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Ahvak - Ahvak CD (album) cover





3.72 | 76 ratings

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4 stars Introduction: ----------------

When this album came out, there was quite hype around it in its homeland, Israel. Finally, a fine product released in an international label - it has to be *something*. Bad, good - I didn't know, at the time. But I did know that I would have to give it a try.

So I got it, and gave it a first chance. I wasn't surprised, shocked, and was hardly interested. "Another RIO cliché", I thought. Then I gave it few more tries during the week (hey, I paid 12$ for it, after all). Didn't do anything to me. Put it aside.

Eventually, the Israeli community of progressive rock started to pay attention to the album, and for the first time, I found myself interested to listen to it once again. And then I got it.

Review: ---------

This album is carefully played and arranged by the five musicians and their soundman (who has done a very good work, though quite annoying in a certain way). Composers Yarkoni and Susser worked hard to build 5 coherent pieces, using modern-classical composing techniques and attitude. Another piece is beautifully composed by guitarist Kotton. The ending track is 55 seconds of mixed noises.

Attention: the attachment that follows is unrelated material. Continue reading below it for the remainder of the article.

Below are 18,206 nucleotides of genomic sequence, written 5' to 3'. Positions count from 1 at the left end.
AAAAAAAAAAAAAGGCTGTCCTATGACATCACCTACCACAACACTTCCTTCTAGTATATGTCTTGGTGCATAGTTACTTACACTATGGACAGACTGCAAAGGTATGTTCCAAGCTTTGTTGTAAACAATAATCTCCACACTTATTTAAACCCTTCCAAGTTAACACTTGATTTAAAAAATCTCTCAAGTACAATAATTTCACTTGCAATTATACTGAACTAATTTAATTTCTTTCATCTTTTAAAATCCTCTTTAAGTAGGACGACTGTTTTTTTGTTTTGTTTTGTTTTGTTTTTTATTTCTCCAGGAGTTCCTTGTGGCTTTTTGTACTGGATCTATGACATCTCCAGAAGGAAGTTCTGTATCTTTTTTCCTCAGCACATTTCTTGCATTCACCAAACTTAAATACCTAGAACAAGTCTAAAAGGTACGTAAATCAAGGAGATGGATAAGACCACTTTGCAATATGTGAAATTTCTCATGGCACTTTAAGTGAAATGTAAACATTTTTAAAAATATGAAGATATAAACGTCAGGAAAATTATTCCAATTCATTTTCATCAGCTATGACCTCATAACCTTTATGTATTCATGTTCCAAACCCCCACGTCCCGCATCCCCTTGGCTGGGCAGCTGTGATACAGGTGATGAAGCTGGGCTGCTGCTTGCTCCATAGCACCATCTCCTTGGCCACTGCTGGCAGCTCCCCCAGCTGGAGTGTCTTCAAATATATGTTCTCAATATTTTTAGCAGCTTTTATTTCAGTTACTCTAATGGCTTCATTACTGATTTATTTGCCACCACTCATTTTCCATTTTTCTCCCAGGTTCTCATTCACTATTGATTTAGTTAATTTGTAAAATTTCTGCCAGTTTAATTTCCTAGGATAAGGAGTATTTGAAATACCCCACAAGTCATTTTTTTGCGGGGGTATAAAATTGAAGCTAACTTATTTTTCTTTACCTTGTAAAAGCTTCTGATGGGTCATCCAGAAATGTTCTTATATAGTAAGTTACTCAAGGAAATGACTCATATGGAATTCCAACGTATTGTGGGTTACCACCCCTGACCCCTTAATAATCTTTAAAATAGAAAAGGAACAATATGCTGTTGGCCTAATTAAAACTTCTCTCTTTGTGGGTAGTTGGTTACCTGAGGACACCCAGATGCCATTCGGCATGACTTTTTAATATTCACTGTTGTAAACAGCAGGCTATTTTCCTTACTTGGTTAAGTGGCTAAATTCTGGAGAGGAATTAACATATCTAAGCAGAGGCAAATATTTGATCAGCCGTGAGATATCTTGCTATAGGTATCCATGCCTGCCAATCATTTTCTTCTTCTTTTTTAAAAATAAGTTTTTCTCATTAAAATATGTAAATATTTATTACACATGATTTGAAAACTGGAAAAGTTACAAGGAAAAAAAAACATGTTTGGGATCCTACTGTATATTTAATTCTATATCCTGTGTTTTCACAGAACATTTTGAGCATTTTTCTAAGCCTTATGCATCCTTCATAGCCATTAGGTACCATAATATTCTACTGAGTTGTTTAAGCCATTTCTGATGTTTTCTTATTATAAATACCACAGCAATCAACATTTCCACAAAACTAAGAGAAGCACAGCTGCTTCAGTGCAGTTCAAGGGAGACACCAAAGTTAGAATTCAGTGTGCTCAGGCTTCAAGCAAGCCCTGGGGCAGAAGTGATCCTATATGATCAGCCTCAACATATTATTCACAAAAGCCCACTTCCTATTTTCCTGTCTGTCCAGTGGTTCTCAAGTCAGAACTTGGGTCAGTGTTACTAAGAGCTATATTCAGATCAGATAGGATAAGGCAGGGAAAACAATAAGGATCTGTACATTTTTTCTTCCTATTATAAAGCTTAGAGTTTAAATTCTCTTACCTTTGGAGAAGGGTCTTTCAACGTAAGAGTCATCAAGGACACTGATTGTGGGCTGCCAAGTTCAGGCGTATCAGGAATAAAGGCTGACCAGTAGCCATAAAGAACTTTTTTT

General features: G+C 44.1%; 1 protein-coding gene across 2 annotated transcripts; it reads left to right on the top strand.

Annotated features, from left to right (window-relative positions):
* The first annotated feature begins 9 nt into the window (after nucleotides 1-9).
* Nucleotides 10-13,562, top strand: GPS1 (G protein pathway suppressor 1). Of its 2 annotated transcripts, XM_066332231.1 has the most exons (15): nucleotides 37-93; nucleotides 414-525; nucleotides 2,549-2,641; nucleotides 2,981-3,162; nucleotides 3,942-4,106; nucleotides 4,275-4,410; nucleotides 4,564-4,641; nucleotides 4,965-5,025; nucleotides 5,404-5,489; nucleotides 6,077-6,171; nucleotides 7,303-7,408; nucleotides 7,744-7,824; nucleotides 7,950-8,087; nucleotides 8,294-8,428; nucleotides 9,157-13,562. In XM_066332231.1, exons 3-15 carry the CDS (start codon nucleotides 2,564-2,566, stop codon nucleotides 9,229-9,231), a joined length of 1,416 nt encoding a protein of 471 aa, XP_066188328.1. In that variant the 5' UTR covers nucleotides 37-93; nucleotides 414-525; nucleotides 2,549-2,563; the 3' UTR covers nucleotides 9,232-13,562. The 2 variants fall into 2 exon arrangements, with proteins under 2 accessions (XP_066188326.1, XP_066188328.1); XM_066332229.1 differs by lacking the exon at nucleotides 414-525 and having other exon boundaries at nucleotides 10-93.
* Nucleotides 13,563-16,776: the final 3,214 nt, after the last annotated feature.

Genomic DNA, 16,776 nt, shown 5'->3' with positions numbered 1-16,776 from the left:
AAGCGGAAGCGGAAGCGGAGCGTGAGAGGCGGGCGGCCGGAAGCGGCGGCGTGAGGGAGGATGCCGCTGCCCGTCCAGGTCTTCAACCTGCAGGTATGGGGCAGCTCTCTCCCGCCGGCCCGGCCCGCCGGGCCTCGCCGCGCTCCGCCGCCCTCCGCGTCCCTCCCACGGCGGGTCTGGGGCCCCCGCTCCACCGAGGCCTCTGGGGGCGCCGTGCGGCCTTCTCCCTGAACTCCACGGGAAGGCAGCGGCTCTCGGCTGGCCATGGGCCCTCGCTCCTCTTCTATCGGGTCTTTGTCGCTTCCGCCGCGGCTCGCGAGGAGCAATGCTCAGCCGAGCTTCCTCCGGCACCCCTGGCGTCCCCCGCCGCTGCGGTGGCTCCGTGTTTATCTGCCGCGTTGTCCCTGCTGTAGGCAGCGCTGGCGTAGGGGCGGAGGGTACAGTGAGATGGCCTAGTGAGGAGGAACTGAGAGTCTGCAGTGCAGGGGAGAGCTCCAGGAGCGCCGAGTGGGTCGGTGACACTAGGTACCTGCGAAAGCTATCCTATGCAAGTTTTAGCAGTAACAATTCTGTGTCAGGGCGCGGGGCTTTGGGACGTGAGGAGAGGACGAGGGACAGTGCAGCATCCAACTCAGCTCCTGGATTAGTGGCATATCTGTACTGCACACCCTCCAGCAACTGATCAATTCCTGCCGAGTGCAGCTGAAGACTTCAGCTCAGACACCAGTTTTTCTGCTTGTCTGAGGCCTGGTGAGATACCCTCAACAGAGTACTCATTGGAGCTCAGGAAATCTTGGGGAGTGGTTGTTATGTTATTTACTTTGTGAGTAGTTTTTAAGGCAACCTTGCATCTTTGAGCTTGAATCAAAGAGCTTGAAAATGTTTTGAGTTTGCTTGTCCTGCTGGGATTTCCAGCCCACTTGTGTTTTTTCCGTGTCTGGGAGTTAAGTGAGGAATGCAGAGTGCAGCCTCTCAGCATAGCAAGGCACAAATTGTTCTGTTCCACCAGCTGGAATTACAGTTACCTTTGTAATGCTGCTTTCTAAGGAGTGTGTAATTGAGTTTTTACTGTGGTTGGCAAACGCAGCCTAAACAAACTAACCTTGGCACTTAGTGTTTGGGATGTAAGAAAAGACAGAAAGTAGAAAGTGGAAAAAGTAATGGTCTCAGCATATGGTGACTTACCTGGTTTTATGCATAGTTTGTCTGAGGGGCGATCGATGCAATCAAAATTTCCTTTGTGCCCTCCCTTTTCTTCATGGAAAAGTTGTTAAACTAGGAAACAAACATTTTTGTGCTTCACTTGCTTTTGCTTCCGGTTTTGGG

The boldest tracks are definitely Bherta and Dust. The main motives of ahvak's music are violent and intensity. The music is 'on the edge' most of the time, but this doesn't conceal the fact that there are simply beautiful compositions in this album - ahvak knows how to build a good melody, a good RIO melody, and to elaborate it intelligently as well. The structures of the pieces are (mostly) well-planned and well-designed.

Things I didn't like about the album are the rhythm section and the sound.

The rhythm section (Sommer and Kerman) are playing accurate and right, but their attitude to rhythm is entirely different from mine - instead of interpreting the music in their own rhythmic way, they just add emphasizes and support the already-played beats. That really doesn't help the music. In fact it even hurts it.

The sound - well, it's very impressive, of course, but this accuracy is just too much for my ears. The recording is simply too perfect, and any life that was within the composition is now gone through the recording.

Eventually, this is a worthwhile, interesting record, which I find fun to get back to every once in a while. It tears down many of the RIO clichés (harsh dissonant, incomprehensible structure and logic, boring tonality [in a custom of atonality]), and that's just great.

| 4/5 |


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